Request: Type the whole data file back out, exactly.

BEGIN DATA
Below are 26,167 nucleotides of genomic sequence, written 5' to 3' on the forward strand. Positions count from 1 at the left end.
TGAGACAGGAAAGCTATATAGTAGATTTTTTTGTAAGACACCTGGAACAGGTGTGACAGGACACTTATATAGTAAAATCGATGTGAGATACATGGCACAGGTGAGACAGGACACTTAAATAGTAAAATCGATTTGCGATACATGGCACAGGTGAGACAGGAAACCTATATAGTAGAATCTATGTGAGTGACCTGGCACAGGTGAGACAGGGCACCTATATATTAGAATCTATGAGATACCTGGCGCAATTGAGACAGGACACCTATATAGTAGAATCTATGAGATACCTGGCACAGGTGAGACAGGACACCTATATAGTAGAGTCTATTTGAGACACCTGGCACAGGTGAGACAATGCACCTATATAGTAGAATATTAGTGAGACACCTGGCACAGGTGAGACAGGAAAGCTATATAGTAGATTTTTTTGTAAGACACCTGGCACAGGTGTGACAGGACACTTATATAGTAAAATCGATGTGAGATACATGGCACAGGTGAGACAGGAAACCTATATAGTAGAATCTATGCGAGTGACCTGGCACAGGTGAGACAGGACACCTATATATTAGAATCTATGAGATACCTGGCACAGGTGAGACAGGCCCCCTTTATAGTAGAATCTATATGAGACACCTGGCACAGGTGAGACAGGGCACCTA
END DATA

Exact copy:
Below are 26,167 nucleotides of genomic sequence, written 5' to 3' on the forward strand. Positions count from 1 at the left end.
TGAGACAGGAAAGCTATATAGTAGATTTTTTTGTAAGACACCTGGAACAGGTGTGACAGGACACTTATATAGTAAAATCGATGTGAGATACATGGCACAGGTGAGACAGGACACTTAAATAGTAAAATCGATTTGCGATACATGGCACAGGTGAGACAGGAAACCTATATAGTAGAATCTATGTGAGTGACCTGGCACAGGTGAGACAGGGCACCTATATATTAGAATCTATGAGATACCTGGCGCAATTGAGACAGGACACCTATATAGTAGAATCTATGAGATACCTGGCACAGGTGAGACAGGACACCTATATAGTAGAGTCTATTTGAGACACCTGGCACAGGTGAGACAATGCACCTATATAGTAGAATATTAGTGAGACACCTGGCACAGGTGAGACAGGAAAGCTATATAGTAGATTTTTTTGTAAGACACCTGGCACAGGTGTGACAGGACACTTATATAGTAAAATCGATGTGAGATACATGGCACAGGTGAGACAGGAAACCTATATAGTAGAATCTATGCGAGTGACCTGGCACAGGTGAGACAGGACACCTATATATTAGAATCTATGAGATACCTGGCACAGGTGAGACAGGCCCCCTTTATAGTAGAATCTATATGAGACACCTGGCACAGGTGAGACAGGGCACCTA